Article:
Under the arcades of the elegant Várkert Bazár overlooking the Danube, the youth of Budapest cut a rug in knee-length skirts and suits-and-ties for more than two decades of under Socialism. The hallowed Ifipark is the stuff of legend, scene of wild dances during the ’60s and stage for Hungary’s key rock bands in the ’70s. With the help of the Fortepan photo archive, we reveal a lost world of unbridled fun behind the Iron Curtain.

Renovated in the 2000s, the Várkert Bazár, a series of elegant arcades immediately beneath Buda Castle created by Miklós Ybl in the 1880s, was first patched up in the early 1960s.

It was the local Budapest Communist Party who thought it would be a good idea offer young people a place where they could dance and socialise – all under close observation, of course. What better than in the open air, where their movements could be monitored and facilities could be modest?

They gave the Várkert Bazár a spruce up, cleared away the rubble left over from the war and put in a dance area. Ta-da! The Budai Ifjúsági Park, ’Buda Youth Park’, Ifipark to all.

The setting was idyllic, rays of the setting sun falling over the Danube and refracted by Ybl’s Neo-Renaissance columns. Party informers mingled with the crowd – every concert was recorded – and the rules were carved in stone by the entrance gates.

Do the twist

Information about visiting Buda Youth Park: admission only for boys over 18 in a light shirt, tie and jacket, and girls over 16. Entry is prohibited in linen trousers. The following offences will result in dismissal: tasteless dancing, twisting to a non-twist number, several boys twisting boys with one girl, boys twisting with each other and other conspicuous behaviour,” read in the entry rules.

The place opened on the national holiday of 20 August 1961, with a consolidated stage show for a crowd of enthusiastic young builders, but the real opening came the following year. The summer of ’62 began with light salon melodies before the cat nip of Western-style beat music elbowed it away and everyone got solid gone.

But rules were rules, and if anyone came in jeans or a mini skirt, or any man had long hair, they were not only not allowed in, but in many cases even slapped about a bit. And the bands were no exception.

Behind the beatings was the infamous head of the Ifipark, the dedicated Communist and ex-wrestler László Rajnák, who personally inspected the hair and clothing of those in line – girls' skirts were often measured – and, if necessary, thwacked them with his truncheon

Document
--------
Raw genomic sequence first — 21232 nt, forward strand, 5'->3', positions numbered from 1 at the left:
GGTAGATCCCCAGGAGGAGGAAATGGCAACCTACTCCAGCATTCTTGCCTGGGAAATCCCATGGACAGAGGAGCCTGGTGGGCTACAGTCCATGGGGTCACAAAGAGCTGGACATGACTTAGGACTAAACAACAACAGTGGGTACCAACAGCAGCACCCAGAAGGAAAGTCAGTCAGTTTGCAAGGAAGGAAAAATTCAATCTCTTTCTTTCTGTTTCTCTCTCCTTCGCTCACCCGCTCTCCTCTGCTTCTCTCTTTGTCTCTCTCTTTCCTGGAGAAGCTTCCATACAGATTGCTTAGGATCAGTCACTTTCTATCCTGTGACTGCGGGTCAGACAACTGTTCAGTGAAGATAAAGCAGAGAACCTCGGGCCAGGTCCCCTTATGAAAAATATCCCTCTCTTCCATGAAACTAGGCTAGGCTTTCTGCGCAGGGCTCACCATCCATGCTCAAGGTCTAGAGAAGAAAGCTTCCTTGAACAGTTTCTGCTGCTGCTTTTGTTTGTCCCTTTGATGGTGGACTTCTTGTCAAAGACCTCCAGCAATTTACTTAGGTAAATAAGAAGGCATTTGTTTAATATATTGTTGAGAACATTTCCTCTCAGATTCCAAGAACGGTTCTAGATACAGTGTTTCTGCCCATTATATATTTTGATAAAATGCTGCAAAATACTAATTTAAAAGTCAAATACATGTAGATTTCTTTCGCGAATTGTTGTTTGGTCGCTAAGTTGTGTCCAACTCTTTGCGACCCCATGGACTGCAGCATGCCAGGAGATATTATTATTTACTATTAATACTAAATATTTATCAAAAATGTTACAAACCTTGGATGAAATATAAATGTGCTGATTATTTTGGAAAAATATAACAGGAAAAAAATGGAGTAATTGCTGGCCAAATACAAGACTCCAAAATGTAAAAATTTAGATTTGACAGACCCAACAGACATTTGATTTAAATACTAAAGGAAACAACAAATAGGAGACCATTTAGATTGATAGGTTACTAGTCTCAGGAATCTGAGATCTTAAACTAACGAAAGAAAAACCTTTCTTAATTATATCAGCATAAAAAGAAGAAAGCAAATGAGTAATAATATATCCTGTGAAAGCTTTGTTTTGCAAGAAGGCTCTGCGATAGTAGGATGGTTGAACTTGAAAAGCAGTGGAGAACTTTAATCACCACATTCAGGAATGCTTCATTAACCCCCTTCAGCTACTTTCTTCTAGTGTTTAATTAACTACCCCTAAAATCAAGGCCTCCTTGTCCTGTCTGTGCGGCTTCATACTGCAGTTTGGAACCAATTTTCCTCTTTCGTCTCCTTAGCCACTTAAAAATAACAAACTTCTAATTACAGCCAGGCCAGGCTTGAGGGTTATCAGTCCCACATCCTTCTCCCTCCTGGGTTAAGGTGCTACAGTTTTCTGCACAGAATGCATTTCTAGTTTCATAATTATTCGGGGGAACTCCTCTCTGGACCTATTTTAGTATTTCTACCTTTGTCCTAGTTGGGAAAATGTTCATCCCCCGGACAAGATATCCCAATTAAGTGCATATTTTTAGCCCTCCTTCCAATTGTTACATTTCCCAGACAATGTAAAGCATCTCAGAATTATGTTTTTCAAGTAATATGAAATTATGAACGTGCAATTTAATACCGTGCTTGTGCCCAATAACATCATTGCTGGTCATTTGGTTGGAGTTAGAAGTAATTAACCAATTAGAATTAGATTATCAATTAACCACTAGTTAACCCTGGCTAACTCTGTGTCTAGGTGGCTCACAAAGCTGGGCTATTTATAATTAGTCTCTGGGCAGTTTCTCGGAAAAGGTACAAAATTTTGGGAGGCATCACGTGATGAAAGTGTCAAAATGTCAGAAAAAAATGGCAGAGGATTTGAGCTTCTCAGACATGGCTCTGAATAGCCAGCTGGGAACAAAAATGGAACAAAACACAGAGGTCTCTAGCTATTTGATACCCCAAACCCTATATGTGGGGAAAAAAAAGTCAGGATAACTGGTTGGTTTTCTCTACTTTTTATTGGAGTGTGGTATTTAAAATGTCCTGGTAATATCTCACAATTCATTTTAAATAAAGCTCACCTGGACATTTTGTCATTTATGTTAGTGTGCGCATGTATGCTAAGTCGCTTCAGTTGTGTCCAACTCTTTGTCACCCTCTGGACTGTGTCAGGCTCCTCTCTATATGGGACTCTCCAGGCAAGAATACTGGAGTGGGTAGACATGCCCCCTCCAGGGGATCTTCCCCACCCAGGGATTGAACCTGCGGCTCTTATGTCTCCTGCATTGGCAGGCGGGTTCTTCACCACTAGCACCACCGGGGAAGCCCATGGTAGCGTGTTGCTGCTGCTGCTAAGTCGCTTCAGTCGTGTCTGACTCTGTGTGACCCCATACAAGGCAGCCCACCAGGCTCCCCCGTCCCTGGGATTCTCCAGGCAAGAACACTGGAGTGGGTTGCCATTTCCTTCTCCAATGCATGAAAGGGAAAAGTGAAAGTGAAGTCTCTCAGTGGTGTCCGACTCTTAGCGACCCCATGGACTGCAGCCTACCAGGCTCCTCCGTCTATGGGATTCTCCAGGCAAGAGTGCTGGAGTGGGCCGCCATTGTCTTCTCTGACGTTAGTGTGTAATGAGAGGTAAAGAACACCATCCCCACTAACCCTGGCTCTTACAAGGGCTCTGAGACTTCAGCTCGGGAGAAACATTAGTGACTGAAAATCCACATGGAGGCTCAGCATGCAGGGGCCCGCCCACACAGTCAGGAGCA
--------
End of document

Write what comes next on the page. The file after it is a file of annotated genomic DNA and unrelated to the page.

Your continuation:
And that wasn't enough, he even took poked his nose into what kind of artists and bands could perform on stage, what the show should be, how many forints for a beer and bread-and-dripping.

Heading a team of Young Communists and ex-cons, he stayed in place until 1974 when fate finally caught up with him – he had been pilfering serious money from the Ifipark operation and had to serve a few years behind bars for embezzlement.

Whatever the restrictions, in the ’60s, the Ifipark was the place to go, to catch singers such as László Csákányi, Gabriella Kerényi, János Koós and László Aradszky. Sundays were for children's events. With state education so important, they organised all kinds of cultural activities for young people, trying to make the Ifipark exciting with fashion shows, literary evenings, readings and dance competitions. Foreign groups from the Eastern Bloc were invited to play.

In the second half of the '60s, the spread of beat and rock could not be stopped, better and better bands formed, the mood soared and complete catharsis took the place of simple dance evenings. Even the projection wall and terrace restaurant designed by Margit Pázmándi were demolished to build a raised stage in its place. 

The Ifipark became a concept, where the best Hungarian beat bands performed, and where it was a big deal who played at the opening and closing parties of the season.

The first real Ifipark band was Sakk-Matt, formed in 1968 by Béla Radics, the Hungarian Hendrix, who drove the crowd crazy. Until then, no-one behind the Iron Curtain had seen a man playing guitar over his head or plucking it with his teeth. A new world opened up for those who no longer wanted to spend their evenings in the company of Mambó Rádió or Bambi. Despite the popularity of Sakk-Matt, however, Bergendy remained the resident band.

In the early ’70s, the dominance of rock was briefly broken and dance evenings returned, not least after they tried to ban French kissing, jumping and convulsing, as locals had seen in films of Beatles concerts.

It didn’t last long and soon you could sneak in with jeans and long hair. Crowd numbers peaked in the late ’70s – 10,000 squeezed into the joint concert of Piramis and P.Mobil. Here was where Beatrice – soon banned – the Hobo Blues Band and Edda earned early fame. Infamy followed Edda, however, as a stone wall of the stairs leading the entrance collapsed, the condition of the park not fully addressed during that renovation in 1960.

After that temporary closure, it was only a matter of time before it all had to come to an end. The final farewell took place in 1984, P.Mobil's concert entitled Electric Funeral the last held in the Ifipark.